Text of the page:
Illustration of SPH - Dell - Nourish - Garden - Tomato


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Tomatoes are juicy, hydrating fruits that lend a savory, lightly acidic flavor with a hint of sweetness from natural sugars. Their textures are similar to that of a plum but with softer inner flesh. Tomatoes originate from South America near the Andes Mountains and were brought to Central America by migrating Indians. Italians were the first-recorded Europeans to eat the tomato, which is why it is a key ingredient in many traditional recipes. Tomatoes are eaten on their own or as garnishes when they are fresh during summer months or cooked and pureed into sauces and soups

Nutritional Value

Fun fact: Tomatoes are a member of the nightshade family and used to be widely regarded as poisonous.

  • Vitamin K important for blood clotting
  • Folate important for preventing neural tube defects and may help prevent cancer
  • Vitamin C important for the immune system, healthy skin, and wound healing
  • Potassium helps lower blood pressure and helps muscles contract
  • Beta-carotene precursor to vitamin A, an antioxidant which is good for eyesight and skin

How to Shop

Choose a bright red, smooth-skinned tomato with the stem still attached. It will feel heavy for its size and your finger should not leave an indentation when picking it up.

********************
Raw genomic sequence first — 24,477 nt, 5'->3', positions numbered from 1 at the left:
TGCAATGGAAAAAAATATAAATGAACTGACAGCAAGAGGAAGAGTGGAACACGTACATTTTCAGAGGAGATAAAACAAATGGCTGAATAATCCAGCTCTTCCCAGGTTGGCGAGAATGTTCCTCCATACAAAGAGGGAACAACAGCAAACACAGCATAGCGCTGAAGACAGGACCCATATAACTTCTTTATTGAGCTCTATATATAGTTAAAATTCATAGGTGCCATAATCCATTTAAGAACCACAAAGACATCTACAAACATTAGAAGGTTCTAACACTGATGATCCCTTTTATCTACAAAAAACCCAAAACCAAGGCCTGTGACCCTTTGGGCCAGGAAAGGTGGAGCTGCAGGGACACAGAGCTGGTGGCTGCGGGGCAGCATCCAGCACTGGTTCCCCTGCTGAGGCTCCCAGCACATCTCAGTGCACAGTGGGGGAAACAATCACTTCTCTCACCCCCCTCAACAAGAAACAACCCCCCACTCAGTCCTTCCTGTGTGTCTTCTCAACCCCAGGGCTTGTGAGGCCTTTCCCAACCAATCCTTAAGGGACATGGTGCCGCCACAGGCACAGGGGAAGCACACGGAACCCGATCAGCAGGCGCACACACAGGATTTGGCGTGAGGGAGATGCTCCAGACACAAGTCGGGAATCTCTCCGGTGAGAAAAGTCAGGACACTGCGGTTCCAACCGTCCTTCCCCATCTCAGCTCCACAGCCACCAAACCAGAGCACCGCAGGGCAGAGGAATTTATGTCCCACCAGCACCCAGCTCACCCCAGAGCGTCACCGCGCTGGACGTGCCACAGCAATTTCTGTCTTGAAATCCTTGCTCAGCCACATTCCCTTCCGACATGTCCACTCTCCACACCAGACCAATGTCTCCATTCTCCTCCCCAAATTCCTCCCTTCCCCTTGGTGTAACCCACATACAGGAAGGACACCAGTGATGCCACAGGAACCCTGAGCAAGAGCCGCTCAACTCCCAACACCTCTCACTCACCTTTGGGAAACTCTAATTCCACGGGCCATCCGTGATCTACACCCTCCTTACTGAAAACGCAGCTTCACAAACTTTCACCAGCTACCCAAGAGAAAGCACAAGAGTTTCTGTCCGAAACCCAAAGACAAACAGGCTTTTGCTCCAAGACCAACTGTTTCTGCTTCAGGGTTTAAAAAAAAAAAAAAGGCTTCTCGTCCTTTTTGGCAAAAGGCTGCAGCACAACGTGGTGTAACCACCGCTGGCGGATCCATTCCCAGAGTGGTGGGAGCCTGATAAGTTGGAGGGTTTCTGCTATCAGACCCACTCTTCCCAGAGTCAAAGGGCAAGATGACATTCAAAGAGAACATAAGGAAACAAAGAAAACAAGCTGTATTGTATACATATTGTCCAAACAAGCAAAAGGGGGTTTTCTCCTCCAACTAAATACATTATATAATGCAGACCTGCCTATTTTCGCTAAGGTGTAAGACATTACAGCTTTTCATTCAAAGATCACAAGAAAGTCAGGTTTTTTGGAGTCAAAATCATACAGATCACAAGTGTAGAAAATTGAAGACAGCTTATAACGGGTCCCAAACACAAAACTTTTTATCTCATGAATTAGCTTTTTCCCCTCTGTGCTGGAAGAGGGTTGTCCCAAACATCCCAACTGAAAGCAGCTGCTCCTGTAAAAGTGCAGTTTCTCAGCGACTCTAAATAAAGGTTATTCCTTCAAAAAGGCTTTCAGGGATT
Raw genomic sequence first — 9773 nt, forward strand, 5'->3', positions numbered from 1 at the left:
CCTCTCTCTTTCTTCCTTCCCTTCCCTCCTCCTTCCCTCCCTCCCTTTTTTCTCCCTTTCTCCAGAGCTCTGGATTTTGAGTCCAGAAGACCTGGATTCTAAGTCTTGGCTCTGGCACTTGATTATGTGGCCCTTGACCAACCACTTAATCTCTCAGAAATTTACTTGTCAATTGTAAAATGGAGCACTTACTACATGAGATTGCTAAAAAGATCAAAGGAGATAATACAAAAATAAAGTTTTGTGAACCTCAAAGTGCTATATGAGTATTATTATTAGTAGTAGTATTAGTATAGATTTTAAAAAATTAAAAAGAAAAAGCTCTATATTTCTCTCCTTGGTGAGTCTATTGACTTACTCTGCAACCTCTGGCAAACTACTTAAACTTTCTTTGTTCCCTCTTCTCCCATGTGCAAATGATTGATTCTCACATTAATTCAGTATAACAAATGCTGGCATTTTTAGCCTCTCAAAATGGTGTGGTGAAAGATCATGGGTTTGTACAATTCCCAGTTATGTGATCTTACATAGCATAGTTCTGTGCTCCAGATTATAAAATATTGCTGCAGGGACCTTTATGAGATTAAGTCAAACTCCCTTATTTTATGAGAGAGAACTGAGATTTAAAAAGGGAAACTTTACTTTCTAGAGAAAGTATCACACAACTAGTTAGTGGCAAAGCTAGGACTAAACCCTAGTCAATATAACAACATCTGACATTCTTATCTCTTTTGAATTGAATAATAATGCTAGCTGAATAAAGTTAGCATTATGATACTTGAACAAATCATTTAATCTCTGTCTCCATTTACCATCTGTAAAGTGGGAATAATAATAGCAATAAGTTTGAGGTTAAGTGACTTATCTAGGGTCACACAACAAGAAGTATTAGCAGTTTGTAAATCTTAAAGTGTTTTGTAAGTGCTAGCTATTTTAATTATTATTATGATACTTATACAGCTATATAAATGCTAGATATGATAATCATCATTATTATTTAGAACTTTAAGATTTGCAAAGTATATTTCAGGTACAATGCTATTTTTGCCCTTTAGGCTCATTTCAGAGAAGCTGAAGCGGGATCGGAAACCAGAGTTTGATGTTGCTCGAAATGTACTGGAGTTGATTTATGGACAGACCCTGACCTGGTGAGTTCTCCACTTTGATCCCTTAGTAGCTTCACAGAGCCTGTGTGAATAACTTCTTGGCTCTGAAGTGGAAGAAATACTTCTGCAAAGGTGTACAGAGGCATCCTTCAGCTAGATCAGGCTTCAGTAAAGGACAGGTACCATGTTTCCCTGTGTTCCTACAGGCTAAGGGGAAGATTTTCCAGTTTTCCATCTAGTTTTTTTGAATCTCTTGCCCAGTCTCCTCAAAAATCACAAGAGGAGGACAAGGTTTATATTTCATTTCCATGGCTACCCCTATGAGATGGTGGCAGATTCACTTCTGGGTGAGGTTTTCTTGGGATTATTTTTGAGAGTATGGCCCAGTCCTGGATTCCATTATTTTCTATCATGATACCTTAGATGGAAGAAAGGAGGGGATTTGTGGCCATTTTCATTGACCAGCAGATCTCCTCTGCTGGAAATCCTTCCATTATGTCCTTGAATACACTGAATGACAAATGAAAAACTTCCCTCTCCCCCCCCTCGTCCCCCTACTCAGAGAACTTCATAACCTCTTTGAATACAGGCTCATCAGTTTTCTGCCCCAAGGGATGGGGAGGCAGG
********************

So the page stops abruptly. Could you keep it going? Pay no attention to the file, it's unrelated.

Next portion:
How to Grow

When: Easiest to plant as transplants; can start from seed indoors 6-8 weeks before the last frost date. Tomatoes are warm-weather crops that grow best starting April/May.

Where: A site with full sun and light afternoon shade if the heat is intense. They need well-draining, slightly acidic soil (6.2-6.8 pH).

How: Start with 2-3 lbs of complete fertilizer per every 100 sq. feet of garden area. Transplants should be 2 ft. apart if staked and 3-4 ft. apart unstaked. Water generously for the first couple days, then 2 inches/week in the morning during the growing season. Mulch 5 weeks after transplanting. Side dress with fertilizer every 2 weeks once the fruits have a 1-inch diameter.

Harvest: When the tomato is a vibrant red color and firm to touch; there should be some yellow around the stem.

How to Store

Do not refrigerate tomatoes. They can be left at room temperature until they feel squishy or you can freeze them whole.